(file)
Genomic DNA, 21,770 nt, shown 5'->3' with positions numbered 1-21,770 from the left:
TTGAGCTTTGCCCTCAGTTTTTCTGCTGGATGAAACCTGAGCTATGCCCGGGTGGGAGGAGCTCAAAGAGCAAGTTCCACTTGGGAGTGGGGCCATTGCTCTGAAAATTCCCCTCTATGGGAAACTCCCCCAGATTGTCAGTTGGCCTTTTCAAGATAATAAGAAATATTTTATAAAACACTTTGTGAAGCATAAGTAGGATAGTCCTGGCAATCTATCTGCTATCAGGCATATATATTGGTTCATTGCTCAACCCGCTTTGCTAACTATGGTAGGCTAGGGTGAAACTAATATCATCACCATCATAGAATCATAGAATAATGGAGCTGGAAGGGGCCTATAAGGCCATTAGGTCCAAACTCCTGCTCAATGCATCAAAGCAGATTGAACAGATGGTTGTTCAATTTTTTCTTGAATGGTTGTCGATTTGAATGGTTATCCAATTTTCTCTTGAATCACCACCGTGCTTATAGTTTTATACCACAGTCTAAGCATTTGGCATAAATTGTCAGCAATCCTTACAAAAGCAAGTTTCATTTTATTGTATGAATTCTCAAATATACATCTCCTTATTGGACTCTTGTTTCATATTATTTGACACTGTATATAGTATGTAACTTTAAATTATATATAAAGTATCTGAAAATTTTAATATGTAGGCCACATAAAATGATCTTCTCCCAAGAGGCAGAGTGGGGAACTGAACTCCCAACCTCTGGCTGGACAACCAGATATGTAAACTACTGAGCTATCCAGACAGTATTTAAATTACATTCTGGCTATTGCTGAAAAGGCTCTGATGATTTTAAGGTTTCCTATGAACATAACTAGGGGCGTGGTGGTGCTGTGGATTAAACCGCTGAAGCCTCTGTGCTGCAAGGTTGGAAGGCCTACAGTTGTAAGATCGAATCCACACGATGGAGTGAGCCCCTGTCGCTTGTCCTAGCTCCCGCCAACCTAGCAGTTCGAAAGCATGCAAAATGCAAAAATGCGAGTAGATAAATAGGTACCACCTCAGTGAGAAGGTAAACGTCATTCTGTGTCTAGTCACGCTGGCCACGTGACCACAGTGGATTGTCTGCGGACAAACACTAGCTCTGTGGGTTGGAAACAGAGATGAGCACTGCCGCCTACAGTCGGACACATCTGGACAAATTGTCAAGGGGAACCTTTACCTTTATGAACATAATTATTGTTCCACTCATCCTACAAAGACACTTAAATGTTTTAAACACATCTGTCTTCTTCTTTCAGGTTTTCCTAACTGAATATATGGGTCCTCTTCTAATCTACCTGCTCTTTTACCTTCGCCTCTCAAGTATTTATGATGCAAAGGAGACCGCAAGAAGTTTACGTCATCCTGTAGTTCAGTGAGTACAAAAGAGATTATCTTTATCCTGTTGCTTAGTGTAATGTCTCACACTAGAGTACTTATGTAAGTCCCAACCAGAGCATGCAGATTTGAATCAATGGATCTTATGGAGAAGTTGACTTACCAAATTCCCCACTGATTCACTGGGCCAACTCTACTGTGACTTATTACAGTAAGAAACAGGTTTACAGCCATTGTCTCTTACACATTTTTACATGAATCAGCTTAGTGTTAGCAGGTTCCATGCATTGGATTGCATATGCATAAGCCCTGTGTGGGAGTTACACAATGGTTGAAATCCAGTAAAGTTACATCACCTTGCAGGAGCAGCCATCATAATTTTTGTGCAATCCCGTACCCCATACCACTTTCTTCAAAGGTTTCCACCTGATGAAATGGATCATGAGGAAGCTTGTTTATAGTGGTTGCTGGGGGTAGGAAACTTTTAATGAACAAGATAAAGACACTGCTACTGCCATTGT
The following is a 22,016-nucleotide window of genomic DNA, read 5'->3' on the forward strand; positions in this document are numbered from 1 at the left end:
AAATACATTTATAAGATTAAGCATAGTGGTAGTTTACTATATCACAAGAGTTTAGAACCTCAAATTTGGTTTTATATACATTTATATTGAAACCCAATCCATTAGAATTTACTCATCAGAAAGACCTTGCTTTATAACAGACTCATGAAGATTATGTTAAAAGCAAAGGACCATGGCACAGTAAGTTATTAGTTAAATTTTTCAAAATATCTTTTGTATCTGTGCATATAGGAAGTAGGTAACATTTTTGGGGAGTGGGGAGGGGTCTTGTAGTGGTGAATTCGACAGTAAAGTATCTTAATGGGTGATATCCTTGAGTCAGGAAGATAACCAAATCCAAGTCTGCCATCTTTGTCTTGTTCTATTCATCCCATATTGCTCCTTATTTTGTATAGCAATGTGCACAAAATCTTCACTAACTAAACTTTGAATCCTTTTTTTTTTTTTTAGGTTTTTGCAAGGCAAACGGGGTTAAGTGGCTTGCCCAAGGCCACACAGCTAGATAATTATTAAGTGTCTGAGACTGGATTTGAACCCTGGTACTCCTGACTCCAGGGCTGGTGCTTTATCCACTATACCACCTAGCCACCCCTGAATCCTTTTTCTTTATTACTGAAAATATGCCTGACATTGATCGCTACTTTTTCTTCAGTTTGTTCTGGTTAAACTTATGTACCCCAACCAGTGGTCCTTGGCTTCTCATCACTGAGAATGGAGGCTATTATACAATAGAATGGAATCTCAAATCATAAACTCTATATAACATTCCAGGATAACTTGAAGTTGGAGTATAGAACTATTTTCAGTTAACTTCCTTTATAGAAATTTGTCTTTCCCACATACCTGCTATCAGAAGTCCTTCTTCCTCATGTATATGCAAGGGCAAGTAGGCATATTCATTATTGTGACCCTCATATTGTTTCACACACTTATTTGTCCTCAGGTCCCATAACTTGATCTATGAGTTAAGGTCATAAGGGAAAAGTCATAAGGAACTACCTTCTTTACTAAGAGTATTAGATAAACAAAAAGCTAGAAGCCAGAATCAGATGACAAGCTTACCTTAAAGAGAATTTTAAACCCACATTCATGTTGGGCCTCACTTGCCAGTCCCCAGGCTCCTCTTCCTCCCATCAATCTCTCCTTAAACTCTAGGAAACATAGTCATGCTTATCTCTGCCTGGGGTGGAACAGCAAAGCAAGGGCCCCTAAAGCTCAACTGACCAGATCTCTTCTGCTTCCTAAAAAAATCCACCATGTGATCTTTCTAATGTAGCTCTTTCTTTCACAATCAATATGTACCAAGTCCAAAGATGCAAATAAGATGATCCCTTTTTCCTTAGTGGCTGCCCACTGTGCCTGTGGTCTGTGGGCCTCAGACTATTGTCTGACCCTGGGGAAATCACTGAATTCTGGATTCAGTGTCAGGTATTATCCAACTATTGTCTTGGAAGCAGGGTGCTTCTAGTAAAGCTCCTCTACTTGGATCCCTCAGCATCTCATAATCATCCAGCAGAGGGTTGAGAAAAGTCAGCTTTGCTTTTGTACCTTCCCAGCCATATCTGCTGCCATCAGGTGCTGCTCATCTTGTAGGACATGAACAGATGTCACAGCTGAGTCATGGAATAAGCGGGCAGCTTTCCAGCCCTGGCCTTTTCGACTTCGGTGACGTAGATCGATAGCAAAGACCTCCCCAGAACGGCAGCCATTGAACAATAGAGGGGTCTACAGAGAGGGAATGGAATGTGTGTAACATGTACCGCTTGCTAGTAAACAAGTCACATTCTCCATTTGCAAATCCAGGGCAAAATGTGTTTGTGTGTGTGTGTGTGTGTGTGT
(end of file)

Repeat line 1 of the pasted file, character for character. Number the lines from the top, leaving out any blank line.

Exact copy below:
Genomic DNA, 21,770 nt, shown 5'->3' with positions numbered 1-21,770 from the left: